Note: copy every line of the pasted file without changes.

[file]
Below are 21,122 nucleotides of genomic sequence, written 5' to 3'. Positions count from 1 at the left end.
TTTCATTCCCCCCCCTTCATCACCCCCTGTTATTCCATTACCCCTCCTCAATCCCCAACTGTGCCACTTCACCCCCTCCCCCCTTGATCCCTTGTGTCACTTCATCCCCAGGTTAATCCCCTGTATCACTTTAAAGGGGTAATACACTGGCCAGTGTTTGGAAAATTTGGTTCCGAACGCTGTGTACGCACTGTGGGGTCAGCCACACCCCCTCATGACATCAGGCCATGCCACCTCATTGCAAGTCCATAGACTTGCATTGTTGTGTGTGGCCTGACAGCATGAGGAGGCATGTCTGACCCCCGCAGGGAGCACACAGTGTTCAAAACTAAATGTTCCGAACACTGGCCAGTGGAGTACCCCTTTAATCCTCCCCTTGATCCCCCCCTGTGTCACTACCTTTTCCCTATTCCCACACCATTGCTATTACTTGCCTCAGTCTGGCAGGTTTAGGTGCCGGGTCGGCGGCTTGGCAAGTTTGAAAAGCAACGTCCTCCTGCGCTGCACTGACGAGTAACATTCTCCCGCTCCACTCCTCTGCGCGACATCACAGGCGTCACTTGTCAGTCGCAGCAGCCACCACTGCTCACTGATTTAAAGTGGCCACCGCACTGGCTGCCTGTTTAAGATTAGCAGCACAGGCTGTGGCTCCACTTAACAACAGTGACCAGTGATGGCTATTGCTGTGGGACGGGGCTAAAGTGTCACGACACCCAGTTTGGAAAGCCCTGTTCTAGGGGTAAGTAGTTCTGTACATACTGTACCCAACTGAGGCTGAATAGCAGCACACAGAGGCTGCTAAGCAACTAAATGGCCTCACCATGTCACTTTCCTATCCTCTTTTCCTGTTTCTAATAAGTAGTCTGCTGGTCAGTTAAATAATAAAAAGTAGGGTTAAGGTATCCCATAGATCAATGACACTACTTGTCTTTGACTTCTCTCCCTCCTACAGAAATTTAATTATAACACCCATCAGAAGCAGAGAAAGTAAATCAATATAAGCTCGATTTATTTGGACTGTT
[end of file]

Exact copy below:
Below are 21,122 nucleotides of genomic sequence, written 5' to 3'. Positions count from 1 at the left end.
TTTCATTCCCCCCCCTTCATCACCCCCTGTTATTCCATTACCCCTCCTCAATCCCCAACTGTGCCACTTCACCCCCTCCCCCCTTGATCCCTTGTGTCACTTCATCCCCAGGTTAATCCCCTGTATCACTTTAAAGGGGTAATACACTGGCCAGTGTTTGGAAAATTTGGTTCCGAACGCTGTGTACGCACTGTGGGGTCAGCCACACCCCCTCATGACATCAGGCCATGCCACCTCATTGCAAGTCCATAGACTTGCATTGTTGTGTGTGGCCTGACAGCATGAGGAGGCATGTCTGACCCCCGCAGGGAGCACACAGTGTTCAAAACTAAATGTTCCGAACACTGGCCAGTGGAGTACCCCTTTAATCCTCCCCTTGATCCCCCCCTGTGTCACTACCTTTTCCCTATTCCCACACCATTGCTATTACTTGCCTCAGTCTGGCAGGTTTAGGTGCCGGGTCGGCGGCTTGGCAAGTTTGAAAAGCAACGTCCTCCTGCGCTGCACTGACGAGTAACATTCTCCCGCTCCACTCCTCTGCGCGACATCACAGGCGTCACTTGTCAGTCGCAGCAGCCACCACTGCTCACTGATTTAAAGTGGCCACCGCACTGGCTGCCTGTTTAAGATTAGCAGCACAGGCTGTGGCTCCACTTAACAACAGTGACCAGTGATGGCTATTGCTGTGGGACGGGGCTAAAGTGTCACGACACCCAGTTTGGAAAGCCCTGTTCTAGGGGTAAGTAGTTCTGTACATACTGTACCCAACTGAGGCTGAATAGCAGCACACAGAGGCTGCTAAGCAACTAAATGGCCTCACCATGTCACTTTCCTATCCTCTTTTCCTGTTTCTAATAAGTAGTCTGCTGGTCAGTTAAATAATAAAAAGTAGGGTTAAGGTATCCCATAGATCAATGACACTACTTGTCTTTGACTTCTCTCCCTCCTACAGAAATTTAATTATAACACCCATCAGAAGCAGAGAAAGTAAATCAATATAAGCTCGATTTATTTGGACTGTT